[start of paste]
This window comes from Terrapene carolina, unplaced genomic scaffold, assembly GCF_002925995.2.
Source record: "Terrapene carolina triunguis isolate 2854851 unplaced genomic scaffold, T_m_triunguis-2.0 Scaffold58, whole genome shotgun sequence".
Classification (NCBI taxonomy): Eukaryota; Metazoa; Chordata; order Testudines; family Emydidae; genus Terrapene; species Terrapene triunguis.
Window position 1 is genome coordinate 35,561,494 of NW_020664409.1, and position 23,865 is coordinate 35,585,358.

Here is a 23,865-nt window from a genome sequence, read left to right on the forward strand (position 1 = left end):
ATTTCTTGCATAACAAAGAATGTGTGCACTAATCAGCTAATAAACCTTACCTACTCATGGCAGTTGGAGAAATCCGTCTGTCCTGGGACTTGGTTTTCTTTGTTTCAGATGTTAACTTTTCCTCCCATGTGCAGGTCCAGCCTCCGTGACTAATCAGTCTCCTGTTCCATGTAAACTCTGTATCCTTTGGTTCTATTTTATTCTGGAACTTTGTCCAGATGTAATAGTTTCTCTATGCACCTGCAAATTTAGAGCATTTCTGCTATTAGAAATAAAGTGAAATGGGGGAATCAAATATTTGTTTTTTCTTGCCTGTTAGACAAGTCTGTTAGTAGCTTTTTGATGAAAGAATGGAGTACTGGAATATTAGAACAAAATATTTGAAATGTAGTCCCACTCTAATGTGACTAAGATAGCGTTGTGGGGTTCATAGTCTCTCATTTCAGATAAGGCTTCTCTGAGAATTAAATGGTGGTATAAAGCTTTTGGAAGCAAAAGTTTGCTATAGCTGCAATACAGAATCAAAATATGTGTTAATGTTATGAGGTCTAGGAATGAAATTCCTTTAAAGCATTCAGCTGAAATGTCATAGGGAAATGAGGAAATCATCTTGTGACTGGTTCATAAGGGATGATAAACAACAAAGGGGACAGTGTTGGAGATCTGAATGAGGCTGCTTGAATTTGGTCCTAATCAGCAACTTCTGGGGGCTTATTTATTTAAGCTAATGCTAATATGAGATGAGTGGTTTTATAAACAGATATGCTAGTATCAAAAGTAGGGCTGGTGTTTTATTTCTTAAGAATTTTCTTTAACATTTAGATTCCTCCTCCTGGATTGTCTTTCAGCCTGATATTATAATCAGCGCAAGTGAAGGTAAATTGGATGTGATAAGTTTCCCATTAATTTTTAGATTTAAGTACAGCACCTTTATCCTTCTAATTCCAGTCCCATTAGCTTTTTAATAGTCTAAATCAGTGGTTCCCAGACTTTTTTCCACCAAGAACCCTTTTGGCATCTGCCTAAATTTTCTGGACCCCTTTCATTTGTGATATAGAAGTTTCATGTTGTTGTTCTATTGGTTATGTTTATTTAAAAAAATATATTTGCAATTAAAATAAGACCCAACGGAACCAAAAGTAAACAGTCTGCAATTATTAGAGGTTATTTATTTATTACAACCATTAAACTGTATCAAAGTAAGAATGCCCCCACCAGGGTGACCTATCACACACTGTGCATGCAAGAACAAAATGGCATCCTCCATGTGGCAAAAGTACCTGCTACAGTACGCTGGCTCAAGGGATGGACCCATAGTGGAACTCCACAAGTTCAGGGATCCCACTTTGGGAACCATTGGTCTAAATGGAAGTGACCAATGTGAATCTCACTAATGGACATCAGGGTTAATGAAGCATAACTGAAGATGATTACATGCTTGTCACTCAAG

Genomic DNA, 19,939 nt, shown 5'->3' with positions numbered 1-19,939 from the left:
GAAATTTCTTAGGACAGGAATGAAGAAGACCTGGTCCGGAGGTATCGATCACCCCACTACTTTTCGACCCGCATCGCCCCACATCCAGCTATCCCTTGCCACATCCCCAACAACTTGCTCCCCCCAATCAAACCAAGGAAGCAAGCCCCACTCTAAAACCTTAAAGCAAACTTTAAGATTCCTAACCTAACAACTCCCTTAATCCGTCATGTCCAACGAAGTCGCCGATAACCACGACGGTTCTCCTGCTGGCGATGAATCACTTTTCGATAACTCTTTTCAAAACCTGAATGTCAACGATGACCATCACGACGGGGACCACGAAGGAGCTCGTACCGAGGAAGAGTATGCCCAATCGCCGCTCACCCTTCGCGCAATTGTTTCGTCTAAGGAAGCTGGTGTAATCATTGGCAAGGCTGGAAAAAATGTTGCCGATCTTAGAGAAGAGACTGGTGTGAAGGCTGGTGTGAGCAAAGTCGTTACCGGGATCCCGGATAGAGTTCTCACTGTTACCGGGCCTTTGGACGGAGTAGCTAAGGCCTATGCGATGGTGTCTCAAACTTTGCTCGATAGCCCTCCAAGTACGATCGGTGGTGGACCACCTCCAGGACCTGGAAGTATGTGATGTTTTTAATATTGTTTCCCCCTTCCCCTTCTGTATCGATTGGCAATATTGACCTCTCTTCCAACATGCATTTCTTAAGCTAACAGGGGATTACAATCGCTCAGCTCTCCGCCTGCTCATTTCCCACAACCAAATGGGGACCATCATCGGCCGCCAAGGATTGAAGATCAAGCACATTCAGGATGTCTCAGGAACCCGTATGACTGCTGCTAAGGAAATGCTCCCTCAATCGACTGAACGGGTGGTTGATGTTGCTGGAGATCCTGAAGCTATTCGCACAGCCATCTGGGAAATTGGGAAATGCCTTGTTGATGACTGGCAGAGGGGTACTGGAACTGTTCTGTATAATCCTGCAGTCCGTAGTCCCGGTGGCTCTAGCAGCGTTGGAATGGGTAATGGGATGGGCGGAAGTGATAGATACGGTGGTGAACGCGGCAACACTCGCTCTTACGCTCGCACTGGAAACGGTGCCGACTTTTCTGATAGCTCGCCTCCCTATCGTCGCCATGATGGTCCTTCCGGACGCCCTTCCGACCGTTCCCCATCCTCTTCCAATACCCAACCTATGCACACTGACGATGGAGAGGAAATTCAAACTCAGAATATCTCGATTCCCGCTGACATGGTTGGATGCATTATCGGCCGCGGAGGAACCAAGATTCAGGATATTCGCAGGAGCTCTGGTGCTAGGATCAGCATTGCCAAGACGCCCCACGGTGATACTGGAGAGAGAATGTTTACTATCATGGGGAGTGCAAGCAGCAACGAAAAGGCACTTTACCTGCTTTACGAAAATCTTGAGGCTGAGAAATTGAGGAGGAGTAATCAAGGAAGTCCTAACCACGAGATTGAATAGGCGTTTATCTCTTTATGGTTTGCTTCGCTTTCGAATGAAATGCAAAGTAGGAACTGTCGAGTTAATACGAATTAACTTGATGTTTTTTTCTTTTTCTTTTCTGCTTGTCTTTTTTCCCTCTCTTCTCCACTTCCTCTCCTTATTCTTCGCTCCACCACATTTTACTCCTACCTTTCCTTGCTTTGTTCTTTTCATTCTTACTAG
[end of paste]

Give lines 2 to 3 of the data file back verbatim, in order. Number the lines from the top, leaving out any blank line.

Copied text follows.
Source record: "Terrapene carolina triunguis isolate 2854851 unplaced genomic scaffold, T_m_triunguis-2.0 Scaffold58, whole genome shotgun sequence".
Classification (NCBI taxonomy): Eukaryota; Metazoa; Chordata; order Testudines; family Emydidae; genus Terrapene; species Terrapene triunguis.